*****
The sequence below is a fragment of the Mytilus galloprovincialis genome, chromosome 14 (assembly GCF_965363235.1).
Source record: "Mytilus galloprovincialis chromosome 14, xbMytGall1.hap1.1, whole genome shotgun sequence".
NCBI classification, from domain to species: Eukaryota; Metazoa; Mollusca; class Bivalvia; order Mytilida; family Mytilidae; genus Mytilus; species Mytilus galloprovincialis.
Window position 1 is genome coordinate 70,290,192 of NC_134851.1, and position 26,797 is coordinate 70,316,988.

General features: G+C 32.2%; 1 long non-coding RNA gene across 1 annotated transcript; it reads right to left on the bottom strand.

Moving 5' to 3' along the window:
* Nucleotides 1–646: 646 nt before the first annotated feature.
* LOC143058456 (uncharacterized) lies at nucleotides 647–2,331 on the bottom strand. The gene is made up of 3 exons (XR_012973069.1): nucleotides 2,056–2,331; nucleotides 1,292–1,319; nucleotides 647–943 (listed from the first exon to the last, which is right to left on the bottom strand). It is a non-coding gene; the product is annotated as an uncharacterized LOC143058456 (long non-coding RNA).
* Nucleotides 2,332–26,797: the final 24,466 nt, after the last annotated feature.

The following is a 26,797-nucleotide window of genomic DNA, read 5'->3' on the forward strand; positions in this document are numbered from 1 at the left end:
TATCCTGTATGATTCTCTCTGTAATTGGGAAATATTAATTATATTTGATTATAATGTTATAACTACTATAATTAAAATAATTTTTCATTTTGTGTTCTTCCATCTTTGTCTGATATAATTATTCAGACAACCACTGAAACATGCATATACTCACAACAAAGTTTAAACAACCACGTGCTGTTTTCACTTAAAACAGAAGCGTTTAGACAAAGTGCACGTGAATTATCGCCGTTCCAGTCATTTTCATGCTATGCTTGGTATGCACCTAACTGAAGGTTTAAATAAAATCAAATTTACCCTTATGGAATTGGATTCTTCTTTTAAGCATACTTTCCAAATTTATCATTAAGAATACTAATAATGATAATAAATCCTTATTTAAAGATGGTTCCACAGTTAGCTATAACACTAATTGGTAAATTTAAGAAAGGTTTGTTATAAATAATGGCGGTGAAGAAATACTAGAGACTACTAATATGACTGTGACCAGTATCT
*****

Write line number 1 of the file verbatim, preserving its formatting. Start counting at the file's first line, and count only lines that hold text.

The sequence below is a fragment of the Mytilus galloprovincialis genome, chromosome 14 (assembly GCF_965363235.1).